Ezra Pound, "In a Station of the Metro"

I am scared to talk about the years in which I had all the awareness of a really useless rock.

Ezra Pound, "In a Station of the Metro"

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Ezra Pound, "In a Station of the Metro"

I am scared to talk about the years in which I had all the awareness of a really useless rock. Part of my apprehension lies in knowing I should have been far more ashamed of my ignorance then. How much more ashamed should I be right now? I like to think I know what I’m doing. But reading can be a way of avoiding reality. Writing used to tell myself what I want to hear. Listening, too, can be pure self-indulgence.

I don’t know exactly what I’m doing. I have to guess at what’s good, then evaluate. With that said, it seems helpful to have a year in my life where I know for certain I didn’t know anything. At the least, I can say “Here’s how I am better now.” However, it probably doesn’t speak well of me that I find myself picking on my 15 year old self. Sophomore year of high school I felt utterly lost, walking numb from class to class, eager to dispense bad advice to others when not trying to ignore everything else.

Scraps of an American Literature class have stayed with me. I remember only the look of the textbook’s page about Anne Bradstreet. It came to mind when writing about Kay Ryan’s “New Rooms” recently. I have a much more distinct memory of Ezra Pound’s “In a Station of the Metro.” When we opened to it in class, it was bewildering. Someone can write this little? And call it art? I didn’t feel the poem was bad, though. Didn’t dare mock it for a second. Maybe because of the word “Metro,” the Paris Metropolitan, which when defined for us demanded we pretend we can engage classy, European things. Then again, I’ve never had an urge, not even for a moment, to mock Williams’ “The Red Wheelbarrow” or “This is Just to Say.”

In a Station of the Metro (from Poetry)
Ezra Pound

The apparition of these faces in the crowd:
Petals on a wet, black bough.

“In a Station of the Metro” is an unusually active title. Much has been said about the two lines of the poem’s body using haiku-like superposition. The title, though, serves as more than a statement of setting. Generations of Americans, for example, have experienced Paris as a place of a certain romance, including Jefferson, Hemingway, and Pitbull. Paris isn’t magic and only magic; perhaps Pound witnesses a daily commute. Still, “Metro” and “apparition” can speak to each other. “Station” also does not stand alone. Consider: “Station,” “apparition,” “faces,” “petals.” The poem’s common nouns move from the concrete to the ghostly to the human to the vegetative.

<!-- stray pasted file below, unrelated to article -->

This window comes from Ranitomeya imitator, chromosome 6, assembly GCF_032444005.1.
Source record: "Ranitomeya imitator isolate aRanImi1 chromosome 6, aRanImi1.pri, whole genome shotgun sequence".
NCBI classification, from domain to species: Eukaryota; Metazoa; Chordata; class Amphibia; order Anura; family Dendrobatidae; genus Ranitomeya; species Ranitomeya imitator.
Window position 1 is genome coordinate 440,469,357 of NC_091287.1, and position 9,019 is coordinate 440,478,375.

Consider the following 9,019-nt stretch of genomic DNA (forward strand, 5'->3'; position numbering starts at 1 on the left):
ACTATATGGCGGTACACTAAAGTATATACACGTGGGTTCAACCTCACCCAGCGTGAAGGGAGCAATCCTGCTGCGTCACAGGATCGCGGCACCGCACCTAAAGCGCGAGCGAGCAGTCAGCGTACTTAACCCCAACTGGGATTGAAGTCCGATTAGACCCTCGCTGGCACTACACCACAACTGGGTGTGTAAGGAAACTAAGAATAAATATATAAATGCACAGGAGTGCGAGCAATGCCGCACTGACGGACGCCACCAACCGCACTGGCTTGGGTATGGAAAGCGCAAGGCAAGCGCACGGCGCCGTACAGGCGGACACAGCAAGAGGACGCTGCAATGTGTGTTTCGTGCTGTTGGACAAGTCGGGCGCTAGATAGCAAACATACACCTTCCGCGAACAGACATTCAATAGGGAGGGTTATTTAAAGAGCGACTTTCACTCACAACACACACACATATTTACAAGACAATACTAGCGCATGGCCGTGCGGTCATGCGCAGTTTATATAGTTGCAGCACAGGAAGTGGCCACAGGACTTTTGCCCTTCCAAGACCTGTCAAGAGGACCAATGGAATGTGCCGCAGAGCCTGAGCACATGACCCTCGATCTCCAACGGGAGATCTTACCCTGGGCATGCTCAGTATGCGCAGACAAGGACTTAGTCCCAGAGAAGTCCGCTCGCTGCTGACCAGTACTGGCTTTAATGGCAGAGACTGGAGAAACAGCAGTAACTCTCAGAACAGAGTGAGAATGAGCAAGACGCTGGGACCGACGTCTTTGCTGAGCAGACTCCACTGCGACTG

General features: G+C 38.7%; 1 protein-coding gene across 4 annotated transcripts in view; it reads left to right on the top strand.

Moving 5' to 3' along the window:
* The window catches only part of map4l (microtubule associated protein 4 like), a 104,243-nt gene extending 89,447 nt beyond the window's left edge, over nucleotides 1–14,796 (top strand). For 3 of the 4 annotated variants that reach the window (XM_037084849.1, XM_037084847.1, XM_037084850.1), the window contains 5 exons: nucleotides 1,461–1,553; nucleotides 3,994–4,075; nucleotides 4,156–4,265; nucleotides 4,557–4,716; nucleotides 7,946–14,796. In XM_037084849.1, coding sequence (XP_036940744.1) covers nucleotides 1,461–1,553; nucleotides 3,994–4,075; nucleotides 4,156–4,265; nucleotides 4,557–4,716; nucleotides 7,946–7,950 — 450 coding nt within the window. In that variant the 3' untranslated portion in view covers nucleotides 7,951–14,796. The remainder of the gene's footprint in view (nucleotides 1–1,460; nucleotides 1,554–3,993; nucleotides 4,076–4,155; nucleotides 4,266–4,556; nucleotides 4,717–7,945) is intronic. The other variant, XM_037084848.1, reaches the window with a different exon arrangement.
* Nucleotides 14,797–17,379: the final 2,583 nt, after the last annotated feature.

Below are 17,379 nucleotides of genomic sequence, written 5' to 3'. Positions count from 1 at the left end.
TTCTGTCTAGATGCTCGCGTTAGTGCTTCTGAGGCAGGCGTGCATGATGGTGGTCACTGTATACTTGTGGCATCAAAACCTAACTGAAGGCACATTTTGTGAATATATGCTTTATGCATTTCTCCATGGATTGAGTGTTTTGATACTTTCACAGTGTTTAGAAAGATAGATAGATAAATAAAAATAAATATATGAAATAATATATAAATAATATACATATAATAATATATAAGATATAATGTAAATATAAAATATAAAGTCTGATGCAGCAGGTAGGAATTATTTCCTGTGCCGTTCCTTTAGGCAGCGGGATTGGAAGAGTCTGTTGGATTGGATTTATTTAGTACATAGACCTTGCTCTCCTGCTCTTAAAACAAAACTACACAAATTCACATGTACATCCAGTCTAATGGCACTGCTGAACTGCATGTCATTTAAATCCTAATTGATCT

What is at stake? A mode of reading where immediacy finds itself most questionable. A number of critics invoke Hugh Kenner’s statement about the word “apparition:” ‘Apparition’ reaches two ways, toward ghosts and toward visible revealings. I believe this is as close to a fact as one can get in the interpretation of poetry, a “fact” underlying the commentaries of Rachel Blau Duplessis and Jyan-Lung Lin on this poem. The first deals with the position of femininity and beauty; the second, with “Yugen,” “the sense of a mysterious depth in nature” (1).


Duplessis quotes Pound himself speaking about the poem. Pound says he saw beautiful faces of children and women throughout the Metro. This would indicate an interpretation which places especial weight on the linkage of “faces” and “petals.” Duplessis notes they are already equated through a “symbolist or metaphoric leap” (2). Still, the poem itself does not overtly evoke the feminine or depend on gender for interpretation. She concludes that the poem itself is a “juxtaposition” of two ideas about poetry: that beauty and femininity matter in the construction of poetry, and also that they don’t matter.

Photo by Agustin Fernandez / Unsplash

Pound’s own impression of humanity is gendered. He may have been inclined to write an essay extolling the greatness of fascism shortly after completing this poem. However, I believe it is significant that the apparition he claims to have seen is of “faces,” of “petals.” Flowers do not have to be coded as feminine. They can symbolize growth, possibility, vulnerability. The natural world, the common man, even aristocratic houses. “Apparition” takes the spirit of what he saw and renders another image entirely. Is that image a deeper truth, one of Nature, illuminating what humanity is? Or a marker of what was immediate, never to be experienced again?

I’m not arguing a feminist approach to this poem is problematic. Duplessis is certainly convincing and thorough. I do feel the poetic object, in this case, transcended the poet’s limitations. We’re all vulnerable, faces in the crowd, petals on a wet, black bough. Pound reached toward that idea through his conception of the feminine. There may be a day where that has to be explained in detail to readers, as they’re unaware of how gender and poetic tropes operated for centuries. Those readers will more readily see the humanism of a poem written, ironically enough, by a literal fascist.